It was a very windy day on the east coast of Vancouver Island today and tree seeds were on the move. We took a family walk in Miracle Beach Provincial Park this morning and at one point it seemed like it was snowing seeds! At first we thought that the seeds were all bigleaf maple (Acer macrophyllum) due to their spinning descent but quickly realized that some of the seeds were smaller. Sorting through the collection of seeds on the side of the trail we discovered two other types of tree seeds that behaved very similarly to the samaras of the bigleaf maple.
The first was the much smaller and more “delicate” seed of the Douglas fir (Pseudotsuga menziesii). I think that most people are familiar with Douglas fir cones and their distinctive bracts that have been described as “mouse tail and hind legs.” I hadn’t given much thought to how Douglas fir spread its seeds but today it was obvious that wind plays a significant role in dispersal.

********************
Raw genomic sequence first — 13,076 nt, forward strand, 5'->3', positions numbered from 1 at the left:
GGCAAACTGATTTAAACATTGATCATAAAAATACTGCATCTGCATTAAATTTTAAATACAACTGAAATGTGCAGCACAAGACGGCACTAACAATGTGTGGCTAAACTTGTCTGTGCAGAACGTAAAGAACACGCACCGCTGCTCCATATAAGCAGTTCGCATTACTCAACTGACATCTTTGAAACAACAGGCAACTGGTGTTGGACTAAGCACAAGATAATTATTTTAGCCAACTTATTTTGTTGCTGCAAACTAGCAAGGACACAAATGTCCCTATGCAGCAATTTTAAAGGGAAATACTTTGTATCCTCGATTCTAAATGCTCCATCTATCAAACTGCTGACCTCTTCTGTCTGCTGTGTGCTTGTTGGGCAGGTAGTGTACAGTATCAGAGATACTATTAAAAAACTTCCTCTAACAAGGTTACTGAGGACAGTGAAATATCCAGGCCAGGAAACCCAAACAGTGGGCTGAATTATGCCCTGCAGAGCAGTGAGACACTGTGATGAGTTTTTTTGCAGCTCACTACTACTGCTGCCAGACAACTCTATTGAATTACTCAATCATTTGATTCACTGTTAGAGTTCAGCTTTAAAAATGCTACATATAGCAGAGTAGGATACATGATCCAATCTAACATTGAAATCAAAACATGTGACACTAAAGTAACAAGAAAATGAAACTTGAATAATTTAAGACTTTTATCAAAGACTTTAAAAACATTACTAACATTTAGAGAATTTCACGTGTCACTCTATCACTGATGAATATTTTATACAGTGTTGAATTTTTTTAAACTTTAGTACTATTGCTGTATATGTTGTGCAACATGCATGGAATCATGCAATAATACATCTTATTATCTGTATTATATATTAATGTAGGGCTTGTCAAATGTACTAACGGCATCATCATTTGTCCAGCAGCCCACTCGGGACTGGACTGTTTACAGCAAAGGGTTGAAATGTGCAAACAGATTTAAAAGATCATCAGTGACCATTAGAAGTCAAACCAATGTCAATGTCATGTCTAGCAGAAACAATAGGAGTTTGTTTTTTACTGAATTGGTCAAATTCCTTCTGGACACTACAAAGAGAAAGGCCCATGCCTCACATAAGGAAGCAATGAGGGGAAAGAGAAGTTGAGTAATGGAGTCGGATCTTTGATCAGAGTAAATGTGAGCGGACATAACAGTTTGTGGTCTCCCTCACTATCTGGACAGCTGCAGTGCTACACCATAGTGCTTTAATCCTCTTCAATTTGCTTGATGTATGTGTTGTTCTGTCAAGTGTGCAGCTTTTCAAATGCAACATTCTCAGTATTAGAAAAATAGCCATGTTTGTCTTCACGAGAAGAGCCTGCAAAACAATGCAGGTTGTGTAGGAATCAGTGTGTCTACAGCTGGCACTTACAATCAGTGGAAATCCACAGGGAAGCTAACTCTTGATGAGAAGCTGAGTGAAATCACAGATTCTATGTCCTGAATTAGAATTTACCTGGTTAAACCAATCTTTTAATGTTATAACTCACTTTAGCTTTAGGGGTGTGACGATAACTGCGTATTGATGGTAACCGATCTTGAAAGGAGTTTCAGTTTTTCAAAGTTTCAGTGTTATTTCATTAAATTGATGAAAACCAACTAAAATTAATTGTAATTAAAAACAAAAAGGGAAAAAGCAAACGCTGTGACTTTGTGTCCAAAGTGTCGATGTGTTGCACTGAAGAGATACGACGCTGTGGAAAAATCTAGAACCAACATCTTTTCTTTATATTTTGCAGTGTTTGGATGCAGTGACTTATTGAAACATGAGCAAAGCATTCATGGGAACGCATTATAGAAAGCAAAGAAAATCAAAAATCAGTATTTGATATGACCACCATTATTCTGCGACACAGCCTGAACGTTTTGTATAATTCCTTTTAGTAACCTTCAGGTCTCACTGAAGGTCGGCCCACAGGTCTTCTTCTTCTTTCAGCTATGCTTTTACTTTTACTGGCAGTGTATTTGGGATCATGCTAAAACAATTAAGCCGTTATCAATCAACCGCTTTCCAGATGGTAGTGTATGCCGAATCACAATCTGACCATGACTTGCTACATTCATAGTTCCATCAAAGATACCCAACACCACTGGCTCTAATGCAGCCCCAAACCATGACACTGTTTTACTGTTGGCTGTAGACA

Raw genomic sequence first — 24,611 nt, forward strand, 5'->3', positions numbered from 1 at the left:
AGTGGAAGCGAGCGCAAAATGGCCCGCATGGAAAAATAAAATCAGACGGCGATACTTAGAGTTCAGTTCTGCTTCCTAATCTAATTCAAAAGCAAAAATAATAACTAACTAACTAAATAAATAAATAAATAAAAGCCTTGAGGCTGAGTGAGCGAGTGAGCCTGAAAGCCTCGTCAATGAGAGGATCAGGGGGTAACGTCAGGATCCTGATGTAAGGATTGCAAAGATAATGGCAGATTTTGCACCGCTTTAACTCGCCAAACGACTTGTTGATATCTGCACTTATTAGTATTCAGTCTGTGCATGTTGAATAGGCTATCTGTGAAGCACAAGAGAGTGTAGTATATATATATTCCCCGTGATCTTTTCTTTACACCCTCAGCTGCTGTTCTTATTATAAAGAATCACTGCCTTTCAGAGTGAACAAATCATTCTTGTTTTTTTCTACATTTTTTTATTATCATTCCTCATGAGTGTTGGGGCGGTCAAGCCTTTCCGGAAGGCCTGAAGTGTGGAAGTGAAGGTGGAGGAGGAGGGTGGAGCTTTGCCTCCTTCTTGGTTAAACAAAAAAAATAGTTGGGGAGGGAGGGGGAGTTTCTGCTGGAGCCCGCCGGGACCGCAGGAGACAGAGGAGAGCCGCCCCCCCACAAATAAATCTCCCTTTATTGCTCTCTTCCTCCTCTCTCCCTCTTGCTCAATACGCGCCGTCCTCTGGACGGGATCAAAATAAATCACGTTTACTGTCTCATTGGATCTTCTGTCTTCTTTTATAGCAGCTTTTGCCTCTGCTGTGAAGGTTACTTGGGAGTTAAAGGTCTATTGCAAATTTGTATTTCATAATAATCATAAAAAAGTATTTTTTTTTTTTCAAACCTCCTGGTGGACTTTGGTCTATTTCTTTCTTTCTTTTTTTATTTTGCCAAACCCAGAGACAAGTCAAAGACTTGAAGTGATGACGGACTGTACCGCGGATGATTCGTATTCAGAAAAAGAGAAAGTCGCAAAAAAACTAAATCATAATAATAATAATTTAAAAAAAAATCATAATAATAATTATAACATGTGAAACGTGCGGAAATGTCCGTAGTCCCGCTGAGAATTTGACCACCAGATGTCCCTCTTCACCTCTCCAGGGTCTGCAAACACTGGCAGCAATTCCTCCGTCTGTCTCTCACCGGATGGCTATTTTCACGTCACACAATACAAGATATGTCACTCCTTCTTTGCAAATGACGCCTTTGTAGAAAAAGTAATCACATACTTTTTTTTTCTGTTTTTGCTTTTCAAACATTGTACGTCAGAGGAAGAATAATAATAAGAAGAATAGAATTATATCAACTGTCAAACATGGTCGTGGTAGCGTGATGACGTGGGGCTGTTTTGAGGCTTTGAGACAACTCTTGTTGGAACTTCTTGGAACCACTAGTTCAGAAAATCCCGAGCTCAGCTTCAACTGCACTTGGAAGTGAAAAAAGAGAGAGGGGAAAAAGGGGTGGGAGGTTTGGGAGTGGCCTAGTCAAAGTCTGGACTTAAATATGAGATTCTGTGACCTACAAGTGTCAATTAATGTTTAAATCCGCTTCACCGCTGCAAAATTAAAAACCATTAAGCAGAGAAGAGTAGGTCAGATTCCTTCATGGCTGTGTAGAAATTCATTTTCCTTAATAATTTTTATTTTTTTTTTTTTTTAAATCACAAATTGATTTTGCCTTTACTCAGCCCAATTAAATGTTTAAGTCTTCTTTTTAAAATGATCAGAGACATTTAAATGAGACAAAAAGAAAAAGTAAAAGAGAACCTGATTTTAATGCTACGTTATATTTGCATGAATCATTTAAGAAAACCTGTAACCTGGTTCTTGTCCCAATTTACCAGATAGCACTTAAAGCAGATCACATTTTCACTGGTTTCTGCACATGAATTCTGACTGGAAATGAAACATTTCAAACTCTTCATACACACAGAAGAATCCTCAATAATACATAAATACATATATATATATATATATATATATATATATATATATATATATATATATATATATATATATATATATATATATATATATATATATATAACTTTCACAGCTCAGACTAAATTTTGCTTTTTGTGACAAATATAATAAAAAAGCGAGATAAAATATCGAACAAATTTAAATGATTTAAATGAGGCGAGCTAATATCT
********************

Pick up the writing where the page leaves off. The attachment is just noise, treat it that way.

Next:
The second seed was a little more robust and often covered in sticky pitch. It was attached to thick scales that sometimes fell to the ground in clumps. Both of these are characteristics of the grand fir (Abies grandis) which has upright cones that break apart in the autumn when seeds are dispersed.
It was a lovely day to spend walking in the woods and examining tree seeds. Once again I marveled at how resourceful trees are at reproducing successfully. Using wind to disperse seed has an aspect of chance to it but this is offset by the volume of seeds produced and the potential for the seeds to travel a significant distance. It seems likely that at least some of these seeds will survive and grow.